But Kamaaina Termite’s required annual filings with the Business Registration Division of the Department of Commerce and Consumer Affairs told a different story. Kansaki was never named as an officer, director, partner, manager or member of Kamaaina Termite, according to the MacPherson affidavit.
Further, a review of KTPC’s tax returns by federal authorities showed that Miske had been 100% owner of KTPC at least since 2004.
This meant that over the entire period, Kansaki was ineligible to be Kamaaina’s RME because he was the owner and RME of Oahu Termite, was not principally employed by KTPC, and did not in fact own at least 51% of both companies.
This was the beginning of a long running fraud, according to the search warrant application.
“During the period from October 26, 2000 to August 11, 2015, whenever KTPC represented to others, including its customers, that it had a legitimate RME or that it was operating lawfully, that was a false statement,” MacPherson stated in his affidavit. “Moreover … I believe there is probable cause to conclude that customers likely would not hire a pest control company for a job of any significance if they were aware that the company’s license was not valid because it did not have a qualified RME.”
Harry Kansaki could not be reached for comment on the alleged RME fraud.
Court records in a 2019 lawsuit say Kansaki had been suffering unspecific medical issues that contributed to Oahu Termite’s deep financial problems, leading to a December 2016 verbal agreement to sell the business to Miske and Kamaaina.
Although this RME fraud was serious and long running, it wasn’t the only example uncovered by the lengthy federal investigation of Miske’s businesses.
In 2005, Miske applied for his own pest control field representative license, based on paperwork signed by Kansaki which certified Miske had received the training and experience to qualify as a field rep. Two years later, Kansaki signed an application to qualify Miske as a responsible managing employee for Kamaaina. In both instances, Kansaki signed as the RME and licensed pest control operator for Kamaaina, positions he was not eligible to hold.
MacPherson’s affidavit is silent about whether the statements regarding Miske’s training and experience were as phony as the claim that Kansaki was the majority owner of both companies.
In December 2016, Miske entered into a verbal contract to purchase Kansaki’s company, Oahu Termite and Pest Control. On Jan. 1, 2017, Miske took control of the company, and reported to the IRS and the state department of taxation that it was a 100%-owned sole proprietorship.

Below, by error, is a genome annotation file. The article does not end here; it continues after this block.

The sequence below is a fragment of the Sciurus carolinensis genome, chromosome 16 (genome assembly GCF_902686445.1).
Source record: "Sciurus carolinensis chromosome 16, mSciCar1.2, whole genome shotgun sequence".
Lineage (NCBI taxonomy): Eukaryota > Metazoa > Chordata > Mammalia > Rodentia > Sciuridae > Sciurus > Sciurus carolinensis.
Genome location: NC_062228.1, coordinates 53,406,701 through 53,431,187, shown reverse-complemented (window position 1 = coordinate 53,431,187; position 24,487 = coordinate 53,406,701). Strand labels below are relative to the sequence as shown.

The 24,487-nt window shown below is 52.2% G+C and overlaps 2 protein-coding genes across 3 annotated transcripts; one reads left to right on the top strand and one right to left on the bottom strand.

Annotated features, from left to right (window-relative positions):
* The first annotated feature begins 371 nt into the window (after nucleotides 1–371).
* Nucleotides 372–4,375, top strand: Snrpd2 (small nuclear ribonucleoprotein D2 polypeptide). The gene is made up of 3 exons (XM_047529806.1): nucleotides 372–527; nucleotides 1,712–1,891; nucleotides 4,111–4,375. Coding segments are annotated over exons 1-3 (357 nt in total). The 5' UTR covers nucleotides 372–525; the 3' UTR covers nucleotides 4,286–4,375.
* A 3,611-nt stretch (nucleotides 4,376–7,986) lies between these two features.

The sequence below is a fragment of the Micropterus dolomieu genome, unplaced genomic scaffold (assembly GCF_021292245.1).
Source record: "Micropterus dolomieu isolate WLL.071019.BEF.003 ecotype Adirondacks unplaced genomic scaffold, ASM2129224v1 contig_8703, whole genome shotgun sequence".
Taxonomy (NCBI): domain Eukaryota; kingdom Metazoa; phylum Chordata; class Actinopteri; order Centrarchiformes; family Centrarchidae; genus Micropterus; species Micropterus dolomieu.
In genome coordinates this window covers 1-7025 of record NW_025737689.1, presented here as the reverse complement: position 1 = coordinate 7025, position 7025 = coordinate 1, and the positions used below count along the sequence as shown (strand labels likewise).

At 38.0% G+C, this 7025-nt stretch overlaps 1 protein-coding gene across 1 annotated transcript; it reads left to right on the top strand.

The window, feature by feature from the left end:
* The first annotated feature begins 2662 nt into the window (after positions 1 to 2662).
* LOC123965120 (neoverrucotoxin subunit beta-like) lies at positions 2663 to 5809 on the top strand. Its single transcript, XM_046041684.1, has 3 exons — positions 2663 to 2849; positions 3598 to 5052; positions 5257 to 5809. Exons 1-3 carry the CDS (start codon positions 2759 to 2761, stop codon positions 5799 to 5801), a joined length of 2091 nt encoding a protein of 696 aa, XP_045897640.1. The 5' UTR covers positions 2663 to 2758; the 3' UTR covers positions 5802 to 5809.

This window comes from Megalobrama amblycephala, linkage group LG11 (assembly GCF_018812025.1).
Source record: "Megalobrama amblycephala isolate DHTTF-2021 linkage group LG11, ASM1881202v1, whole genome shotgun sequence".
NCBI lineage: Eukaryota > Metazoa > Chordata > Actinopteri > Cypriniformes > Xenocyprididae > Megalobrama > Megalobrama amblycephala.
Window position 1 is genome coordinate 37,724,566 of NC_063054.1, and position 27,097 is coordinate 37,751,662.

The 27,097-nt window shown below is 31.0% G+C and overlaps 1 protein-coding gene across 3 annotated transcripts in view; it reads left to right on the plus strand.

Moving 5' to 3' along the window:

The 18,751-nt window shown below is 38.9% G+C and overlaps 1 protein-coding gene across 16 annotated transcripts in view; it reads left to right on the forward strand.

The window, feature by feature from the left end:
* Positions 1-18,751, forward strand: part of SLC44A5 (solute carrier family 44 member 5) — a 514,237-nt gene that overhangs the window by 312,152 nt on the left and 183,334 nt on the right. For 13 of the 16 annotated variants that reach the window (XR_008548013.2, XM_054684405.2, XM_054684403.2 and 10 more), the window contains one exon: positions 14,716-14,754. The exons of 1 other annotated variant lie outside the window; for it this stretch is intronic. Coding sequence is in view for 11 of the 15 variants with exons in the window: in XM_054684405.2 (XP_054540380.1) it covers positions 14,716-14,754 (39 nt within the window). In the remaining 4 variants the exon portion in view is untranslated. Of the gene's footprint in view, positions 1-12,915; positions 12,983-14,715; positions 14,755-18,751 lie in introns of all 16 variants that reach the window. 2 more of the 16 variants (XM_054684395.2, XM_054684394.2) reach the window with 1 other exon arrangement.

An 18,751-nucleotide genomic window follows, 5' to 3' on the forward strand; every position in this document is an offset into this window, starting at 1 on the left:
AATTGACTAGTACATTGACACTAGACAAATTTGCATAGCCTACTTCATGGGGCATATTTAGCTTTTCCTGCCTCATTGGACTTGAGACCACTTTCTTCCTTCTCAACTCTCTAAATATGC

But within days, the company’s business registration with the state was changed, and now listed Delia-Anne Mele Fabro, also known as Delia-Anne Fabro-Miske, as Oahu Termite’s sole officer and director.
Fabro-Miske had been married to Mike Miske’s son and only child, Caleb, who died in March 2016 as the result of complications from injuries received in a high-speed crash several months before.
Mike Miske is charged with engineering a murder-for-hire plot that took the life of 21-year-old Jonathan Fraser, who had been Caleb Miske’s best friend. Both were critically injured, but Fraser survived the crash. Following the accident, Miske mistakenly believed Fraser had been in the driver’s seat when the accident occurred, and blamed him for Caleb’s death. The indictment alleges this was the motive behind the murder plot.
Following Caleb’s death, Fabro-Miske replaced Mike Miske on business registration updates filed with the state, which now listed her as sole officer of several Miske companies, including Kamaaina Termite.
Just a few months later, between April and July 2017, Fabro-Miske and Oahu Termite were part of a scheme to obtain a loan from Bank of Hawaii using “materially false documents,” the government alleges.
A person identified in the MacPherson affidavit only as “CW-7” told investigators Miske and others “would falsely misrepresent the ownership status of several of Miske’s businesses in order to receive loans.”